Jeff Strong, pastor at my church Nelson Covenant, posted a video to our private Facebook page that intrigued me.
My newsletter quoted a few dear atheists I highly respect :) including Robert Evans and Iain McGilchrist. I will share the quotes here:
"Part of the reason that people with disabilities have behavioral problems, behaviors that we find challenging, is that they’re protesting the crappy lives that we offer them,” she said. ‘It’s that person’s only form of protest and it’s a critique of the life that they’re being offered.“ "It’s like there’s no greater human impulse than to be in charge of your own life. And what JRC does, to an extent beyond what any other provider in the country does, is strip people of choice and control.’” — Nancy Weiss, quoted by Robert Evans on Behind the Bastards episode 54:44 The Judge Rotenberg Center “So much of the problem here…on the whole, all the state usually wants to do…it’s a mix. They’re willing to devote more resources to the kids who will be able to work a full time job and like, ‘make a living,’ right? A lot of these kids for whatever reason aren’t going to be able to do that. They’re not going to be able to live…an economically productive life. And so the goal becomes ‘How do we warehouse these kids for he least amount of money?’ As opposed to, ‘Is there anything we can do to give them a richer life?’ — Aidan Bonacci "It’s something we’ve seen time and time again. Not just here … It’s depressing and it’s infuriating.” — Robert Evans “It is and again the villain here is the reduction of human beings to their pure economic potential.” — Robert Evans and Aidan Bonacci, Behind the Bastards, The Judge Rotenberg Center, 21:05 - 22:10 “The model we choose to use to understand something determines what we find.” ― Iain McGilchrist, The Master and His Emissary: The Divided Brain and the Making of the Western World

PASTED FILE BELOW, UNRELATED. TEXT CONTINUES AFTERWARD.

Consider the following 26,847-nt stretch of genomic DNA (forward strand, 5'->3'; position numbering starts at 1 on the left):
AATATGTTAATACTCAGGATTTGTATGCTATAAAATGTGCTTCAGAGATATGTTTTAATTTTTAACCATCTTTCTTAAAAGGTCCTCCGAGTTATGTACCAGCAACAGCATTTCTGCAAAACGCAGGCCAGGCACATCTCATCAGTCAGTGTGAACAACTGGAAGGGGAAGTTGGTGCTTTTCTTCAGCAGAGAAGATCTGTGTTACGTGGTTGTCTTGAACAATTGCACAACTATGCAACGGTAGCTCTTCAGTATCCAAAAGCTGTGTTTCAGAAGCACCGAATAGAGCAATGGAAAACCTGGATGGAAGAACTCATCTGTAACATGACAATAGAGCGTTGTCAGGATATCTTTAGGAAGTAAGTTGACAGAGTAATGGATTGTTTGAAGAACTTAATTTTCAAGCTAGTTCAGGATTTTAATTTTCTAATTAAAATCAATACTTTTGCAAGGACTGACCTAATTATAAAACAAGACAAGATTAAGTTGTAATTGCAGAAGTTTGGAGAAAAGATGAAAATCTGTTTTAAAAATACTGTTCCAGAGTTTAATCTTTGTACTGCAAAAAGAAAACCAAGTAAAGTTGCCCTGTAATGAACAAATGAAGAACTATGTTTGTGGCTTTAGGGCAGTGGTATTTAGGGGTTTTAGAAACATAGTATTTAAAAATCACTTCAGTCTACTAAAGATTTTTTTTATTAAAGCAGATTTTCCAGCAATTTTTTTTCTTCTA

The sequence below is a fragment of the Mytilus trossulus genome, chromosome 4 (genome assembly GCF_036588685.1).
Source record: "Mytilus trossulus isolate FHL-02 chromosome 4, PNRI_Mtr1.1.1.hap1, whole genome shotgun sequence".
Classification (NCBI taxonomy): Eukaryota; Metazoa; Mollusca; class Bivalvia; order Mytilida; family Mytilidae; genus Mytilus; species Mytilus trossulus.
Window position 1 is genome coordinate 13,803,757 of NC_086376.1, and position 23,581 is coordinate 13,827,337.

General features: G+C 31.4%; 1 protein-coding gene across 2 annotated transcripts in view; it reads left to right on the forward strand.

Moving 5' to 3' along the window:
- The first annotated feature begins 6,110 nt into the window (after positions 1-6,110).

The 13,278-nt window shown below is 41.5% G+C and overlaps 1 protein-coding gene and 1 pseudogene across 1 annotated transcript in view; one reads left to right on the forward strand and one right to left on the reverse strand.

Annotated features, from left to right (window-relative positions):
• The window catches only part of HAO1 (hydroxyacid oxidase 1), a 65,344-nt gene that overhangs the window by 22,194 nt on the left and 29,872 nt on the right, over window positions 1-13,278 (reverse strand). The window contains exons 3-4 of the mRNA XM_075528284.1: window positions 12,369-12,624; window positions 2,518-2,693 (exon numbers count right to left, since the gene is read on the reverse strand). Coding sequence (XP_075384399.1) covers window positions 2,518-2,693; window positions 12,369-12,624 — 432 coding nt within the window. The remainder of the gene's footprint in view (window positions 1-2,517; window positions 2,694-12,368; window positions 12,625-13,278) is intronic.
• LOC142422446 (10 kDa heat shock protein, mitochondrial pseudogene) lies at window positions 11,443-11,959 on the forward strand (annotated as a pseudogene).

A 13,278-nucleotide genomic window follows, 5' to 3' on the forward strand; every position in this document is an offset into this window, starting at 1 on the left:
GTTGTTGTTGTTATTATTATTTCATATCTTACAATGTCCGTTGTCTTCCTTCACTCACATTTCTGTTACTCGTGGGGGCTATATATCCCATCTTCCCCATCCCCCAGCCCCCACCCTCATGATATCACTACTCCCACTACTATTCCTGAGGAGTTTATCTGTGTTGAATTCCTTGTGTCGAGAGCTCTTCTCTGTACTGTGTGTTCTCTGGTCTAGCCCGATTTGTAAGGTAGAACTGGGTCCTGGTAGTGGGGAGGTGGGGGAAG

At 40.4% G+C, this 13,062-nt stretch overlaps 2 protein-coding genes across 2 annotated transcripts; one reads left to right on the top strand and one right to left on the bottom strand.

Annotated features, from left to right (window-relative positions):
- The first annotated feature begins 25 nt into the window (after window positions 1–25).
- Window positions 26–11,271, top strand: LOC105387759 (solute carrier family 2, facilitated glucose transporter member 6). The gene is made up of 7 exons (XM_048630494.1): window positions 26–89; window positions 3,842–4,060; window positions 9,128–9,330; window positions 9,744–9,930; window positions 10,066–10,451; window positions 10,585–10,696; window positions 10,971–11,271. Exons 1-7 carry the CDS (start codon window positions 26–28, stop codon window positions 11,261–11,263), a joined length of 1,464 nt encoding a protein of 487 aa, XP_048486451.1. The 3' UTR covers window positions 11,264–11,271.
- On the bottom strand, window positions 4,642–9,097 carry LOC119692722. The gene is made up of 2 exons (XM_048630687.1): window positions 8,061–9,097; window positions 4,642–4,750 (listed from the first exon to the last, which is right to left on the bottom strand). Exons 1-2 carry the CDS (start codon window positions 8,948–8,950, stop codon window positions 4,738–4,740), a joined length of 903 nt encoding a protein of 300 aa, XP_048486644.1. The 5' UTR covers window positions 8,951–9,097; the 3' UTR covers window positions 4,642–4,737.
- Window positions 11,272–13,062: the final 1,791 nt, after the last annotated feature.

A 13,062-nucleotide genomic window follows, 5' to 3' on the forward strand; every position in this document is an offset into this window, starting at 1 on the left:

As I wrote the newsletter, I began to smile more and more broadly. This stuff is Christian, I realized. This is what Jesus is talking about, really, and also what has sometimes gotten erased from His teaching.
And, I would argue, is better with than without Him. I haven't done a proper study of this yet :) (but I feel like I should) but honestly, how often does Jesus talk about being economically productive especially in terms of how useful a life is or isn't? I think not that often...
You can certainly cherry pick verses that indicate that we should work. Certainly. But does the Christian idea of work, or "works" jibe with the capitalist idea of work?
In Jesus' model, would we measure someone by their economic utility? Perhaps, you could argue that economic, decoupled from capitalist, utility is important.
And yet, so is rest. So is care. So is self control.